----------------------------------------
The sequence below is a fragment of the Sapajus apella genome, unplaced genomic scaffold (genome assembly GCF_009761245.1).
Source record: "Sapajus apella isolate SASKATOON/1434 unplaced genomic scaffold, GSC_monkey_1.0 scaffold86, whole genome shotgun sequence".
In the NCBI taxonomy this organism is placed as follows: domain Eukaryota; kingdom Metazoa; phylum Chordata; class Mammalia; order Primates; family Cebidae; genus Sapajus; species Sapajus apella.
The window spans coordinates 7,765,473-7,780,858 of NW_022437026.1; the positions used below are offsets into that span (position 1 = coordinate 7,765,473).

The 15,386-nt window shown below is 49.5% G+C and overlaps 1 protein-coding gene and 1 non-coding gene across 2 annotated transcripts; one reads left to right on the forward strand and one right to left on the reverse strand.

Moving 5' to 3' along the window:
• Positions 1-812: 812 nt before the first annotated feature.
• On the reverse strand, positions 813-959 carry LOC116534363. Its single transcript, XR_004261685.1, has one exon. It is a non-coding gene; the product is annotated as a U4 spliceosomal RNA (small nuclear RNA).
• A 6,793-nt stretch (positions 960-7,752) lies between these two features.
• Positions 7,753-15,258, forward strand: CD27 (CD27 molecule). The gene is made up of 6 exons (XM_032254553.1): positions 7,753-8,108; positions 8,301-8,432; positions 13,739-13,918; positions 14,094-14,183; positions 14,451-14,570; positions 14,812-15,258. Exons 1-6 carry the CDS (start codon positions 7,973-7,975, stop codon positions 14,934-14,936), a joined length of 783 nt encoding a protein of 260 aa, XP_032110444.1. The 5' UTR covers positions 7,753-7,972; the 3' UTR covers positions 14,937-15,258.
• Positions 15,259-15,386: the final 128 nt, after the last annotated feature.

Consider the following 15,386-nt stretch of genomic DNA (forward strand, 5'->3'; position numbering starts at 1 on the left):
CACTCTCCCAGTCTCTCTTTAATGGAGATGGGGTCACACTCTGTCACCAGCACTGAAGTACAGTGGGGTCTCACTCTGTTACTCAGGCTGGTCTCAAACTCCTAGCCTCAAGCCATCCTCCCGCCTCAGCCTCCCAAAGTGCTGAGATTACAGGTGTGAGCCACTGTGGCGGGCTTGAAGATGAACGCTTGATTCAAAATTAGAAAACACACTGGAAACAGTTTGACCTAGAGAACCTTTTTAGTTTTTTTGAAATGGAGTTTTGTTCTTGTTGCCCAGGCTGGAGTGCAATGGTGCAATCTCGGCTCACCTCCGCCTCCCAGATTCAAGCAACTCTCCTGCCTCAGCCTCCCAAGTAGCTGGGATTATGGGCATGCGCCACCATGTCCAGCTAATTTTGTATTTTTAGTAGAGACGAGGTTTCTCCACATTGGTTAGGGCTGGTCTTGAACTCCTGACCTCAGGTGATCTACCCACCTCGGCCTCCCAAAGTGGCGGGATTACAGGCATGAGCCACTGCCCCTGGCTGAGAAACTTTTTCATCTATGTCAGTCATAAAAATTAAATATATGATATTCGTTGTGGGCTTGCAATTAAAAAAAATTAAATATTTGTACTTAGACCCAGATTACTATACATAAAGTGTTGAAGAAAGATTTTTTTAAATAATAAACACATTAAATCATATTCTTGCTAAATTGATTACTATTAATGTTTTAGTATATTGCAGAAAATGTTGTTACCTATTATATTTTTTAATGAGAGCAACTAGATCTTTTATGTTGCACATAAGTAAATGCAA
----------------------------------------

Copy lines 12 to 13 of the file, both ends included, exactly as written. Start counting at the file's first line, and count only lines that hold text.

Consider the following 15,386-nt stretch of genomic DNA (forward strand, 5'->3'; position numbering starts at 1 on the left):
CACTCTCCCAGTCTCTCTTTAATGGAGATGGGGTCACACTCTGTCACCAGCACTGAAGTACAGTGGGGTCTCACTCTGTTACTCAGGCTGGTCTCAAACTCCTAGCCTCAAGCCATCCTCCCGCCTCAGCCTCCCAAAGTGCTGAGATTACAGGTGTGAGCCACTGTGGCGGGCTTGAAGATGAACGCTTGATTCAAAATTAGAAAACACACTGGAAACAGTTTGACCTAGAGAACCTTTTTAGTTTTTTTGAAATGGAGTTTTGTTCTTGTTGCCCAGGCTGGAGTGCAATGGTGCAATCTCGGCTCACCTCCGCCTCCCAGATTCAAGCAACTCTCCTGCCTCAGCCTCCCAAGTAGCTGGGATTATGGGCATGCGCCACCATGTCCAGCTAATTTTGTATTTTTAGTAGAGACGAGGTTTCTCCACATTGGTTAGGGCTGGTCTTGAACTCCTGACCTCAGGTGATCTACCCACCTCGGCCTCCCAAAGTGGCGGGATTACAGGCATGAGCCACTGCCCCTGGCTGAGAAACTTTTTCATCTATGTCAGTCATAAAAATTAAATATATGATATTCGTTGTGGGCTTGCAATTAAAAAAAATTAAATATTTGTACTTAGACCCAGATTACTATACATAAAGTGTTGAAGAAAGATTTTTTTAAATAATAAACACATTAAATCATATTCTTGCTAAATTGATTACTATTAATGTTTTAGTATATTGCAGAAAATGTTGTTACCTATTATATTTTTTAATGAGAGCAACTAGATCTTTTATGTTGCACATAAGTAAATGCAA